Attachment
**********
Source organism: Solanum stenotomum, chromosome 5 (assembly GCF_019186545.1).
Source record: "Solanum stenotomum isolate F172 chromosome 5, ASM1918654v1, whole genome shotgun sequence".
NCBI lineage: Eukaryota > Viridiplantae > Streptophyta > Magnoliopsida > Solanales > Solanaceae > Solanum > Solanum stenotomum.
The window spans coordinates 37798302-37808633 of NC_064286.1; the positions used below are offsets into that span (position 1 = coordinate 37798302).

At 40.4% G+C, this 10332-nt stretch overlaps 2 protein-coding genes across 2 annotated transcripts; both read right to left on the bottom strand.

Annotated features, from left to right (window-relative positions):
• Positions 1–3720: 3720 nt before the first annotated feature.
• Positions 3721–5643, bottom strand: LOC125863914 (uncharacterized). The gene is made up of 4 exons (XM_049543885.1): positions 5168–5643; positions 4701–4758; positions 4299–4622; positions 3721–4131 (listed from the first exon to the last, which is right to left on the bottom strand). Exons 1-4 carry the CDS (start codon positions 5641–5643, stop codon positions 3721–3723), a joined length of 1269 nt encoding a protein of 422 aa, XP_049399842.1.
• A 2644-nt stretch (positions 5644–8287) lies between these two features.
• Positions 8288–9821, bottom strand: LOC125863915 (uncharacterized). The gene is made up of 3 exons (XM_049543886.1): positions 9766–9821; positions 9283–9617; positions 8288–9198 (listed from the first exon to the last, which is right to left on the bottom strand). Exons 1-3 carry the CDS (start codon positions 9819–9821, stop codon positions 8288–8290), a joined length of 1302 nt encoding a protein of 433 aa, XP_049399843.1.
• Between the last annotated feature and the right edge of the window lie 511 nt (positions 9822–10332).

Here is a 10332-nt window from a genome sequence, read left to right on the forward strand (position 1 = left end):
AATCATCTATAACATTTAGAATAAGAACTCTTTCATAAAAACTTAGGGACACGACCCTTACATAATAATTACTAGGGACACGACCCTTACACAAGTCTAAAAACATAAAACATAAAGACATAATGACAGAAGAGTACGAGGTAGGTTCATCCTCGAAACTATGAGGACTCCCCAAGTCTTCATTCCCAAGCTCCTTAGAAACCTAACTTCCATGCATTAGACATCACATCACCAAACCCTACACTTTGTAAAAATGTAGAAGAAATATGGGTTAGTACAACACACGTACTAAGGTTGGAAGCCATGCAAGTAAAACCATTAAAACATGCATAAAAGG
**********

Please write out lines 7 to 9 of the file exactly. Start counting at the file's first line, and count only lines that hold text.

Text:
• Positions 1–3720: 3720 nt before the first annotated feature.
• Positions 3721–5643, bottom strand: LOC125863914 (uncharacterized). The gene is made up of 4 exons (XM_049543885.1): positions 5168–5643; positions 4701–4758; positions 4299–4622; positions 3721–4131 (listed from the first exon to the last, which is right to left on the bottom strand). Exons 1-4 carry the CDS (start codon positions 5641–5643, stop codon positions 3721–3723), a joined length of 1269 nt encoding a protein of 422 aa, XP_049399842.1.
• A 2644-nt stretch (positions 5644–8287) lies between these two features.